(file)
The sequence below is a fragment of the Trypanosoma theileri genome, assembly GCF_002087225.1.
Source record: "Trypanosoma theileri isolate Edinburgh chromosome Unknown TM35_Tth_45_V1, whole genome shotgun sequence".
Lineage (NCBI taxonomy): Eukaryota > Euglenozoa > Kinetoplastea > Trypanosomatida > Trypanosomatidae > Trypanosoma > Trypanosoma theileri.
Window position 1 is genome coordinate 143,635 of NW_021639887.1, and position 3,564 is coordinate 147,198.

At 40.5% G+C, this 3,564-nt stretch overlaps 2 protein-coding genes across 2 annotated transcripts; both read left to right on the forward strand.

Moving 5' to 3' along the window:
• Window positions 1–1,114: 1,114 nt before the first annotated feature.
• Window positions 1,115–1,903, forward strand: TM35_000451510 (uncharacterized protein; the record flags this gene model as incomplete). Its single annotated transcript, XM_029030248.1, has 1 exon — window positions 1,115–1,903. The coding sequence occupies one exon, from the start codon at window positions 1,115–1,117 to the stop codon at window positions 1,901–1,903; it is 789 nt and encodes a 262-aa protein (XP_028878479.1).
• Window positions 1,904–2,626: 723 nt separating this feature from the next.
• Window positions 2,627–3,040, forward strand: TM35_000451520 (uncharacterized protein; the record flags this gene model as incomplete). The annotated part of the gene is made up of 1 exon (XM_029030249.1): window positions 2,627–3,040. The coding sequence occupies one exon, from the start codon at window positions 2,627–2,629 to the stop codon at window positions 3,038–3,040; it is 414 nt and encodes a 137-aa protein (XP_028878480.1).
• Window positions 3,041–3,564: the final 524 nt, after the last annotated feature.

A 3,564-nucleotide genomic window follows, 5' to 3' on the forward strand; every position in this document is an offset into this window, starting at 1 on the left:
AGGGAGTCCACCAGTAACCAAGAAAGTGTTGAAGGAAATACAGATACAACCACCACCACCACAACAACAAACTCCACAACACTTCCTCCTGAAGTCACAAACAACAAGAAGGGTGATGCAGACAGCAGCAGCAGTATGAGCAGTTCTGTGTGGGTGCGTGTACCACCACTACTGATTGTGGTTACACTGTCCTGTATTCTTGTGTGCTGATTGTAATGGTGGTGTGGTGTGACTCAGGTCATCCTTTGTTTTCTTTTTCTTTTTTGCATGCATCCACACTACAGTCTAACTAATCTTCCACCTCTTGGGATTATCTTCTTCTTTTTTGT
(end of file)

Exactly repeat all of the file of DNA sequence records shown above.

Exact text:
The sequence below is a fragment of the Trypanosoma theileri genome, assembly GCF_002087225.1.
Source record: "Trypanosoma theileri isolate Edinburgh chromosome Unknown TM35_Tth_45_V1, whole genome shotgun sequence".
Lineage (NCBI taxonomy): Eukaryota > Euglenozoa > Kinetoplastea > Trypanosomatida > Trypanosomatidae > Trypanosoma > Trypanosoma theileri.
Window position 1 is genome coordinate 143,635 of NW_021639887.1, and position 3,564 is coordinate 147,198.

At 40.5% G+C, this 3,564-nt stretch overlaps 2 protein-coding genes across 2 annotated transcripts; both read left to right on the forward strand.

Moving 5' to 3' along the window:
• Window positions 1–1,114: 1,114 nt before the first annotated feature.
• Window positions 1,115–1,903, forward strand: TM35_000451510 (uncharacterized protein; the record flags this gene model as incomplete). Its single annotated transcript, XM_029030248.1, has 1 exon — window positions 1,115–1,903. The coding sequence occupies one exon, from the start codon at window positions 1,115–1,117 to the stop codon at window positions 1,901–1,903; it is 789 nt and encodes a 262-aa protein (XP_028878479.1).
• Window positions 1,904–2,626: 723 nt separating this feature from the next.
• Window positions 2,627–3,040, forward strand: TM35_000451520 (uncharacterized protein; the record flags this gene model as incomplete). The annotated part of the gene is made up of 1 exon (XM_029030249.1): window positions 2,627–3,040. The coding sequence occupies one exon, from the start codon at window positions 2,627–2,629 to the stop codon at window positions 3,038–3,040; it is 414 nt and encodes a 137-aa protein (XP_028878480.1).
• Window positions 3,041–3,564: the final 524 nt, after the last annotated feature.

A 3,564-nucleotide genomic window follows, 5' to 3' on the forward strand; every position in this document is an offset into this window, starting at 1 on the left:
AGGGAGTCCACCAGTAACCAAGAAAGTGTTGAAGGAAATACAGATACAACCACCACCACCACAACAACAAACTCCACAACACTTCCTCCTGAAGTCACAAACAACAAGAAGGGTGATGCAGACAGCAGCAGCAGTATGAGCAGTTCTGTGTGGGTGCGTGTACCACCACTACTGATTGTGGTTACACTGTCCTGTATTCTTGTGTGCTGATTGTAATGGTGGTGTGGTGTGACTCAGGTCATCCTTTGTTTTCTTTTTCTTTTTTGCATGCATCCACACTACAGTCTAACTAATCTTCCACCTCTTGGGATTATCTTCTTCTTTTTTGT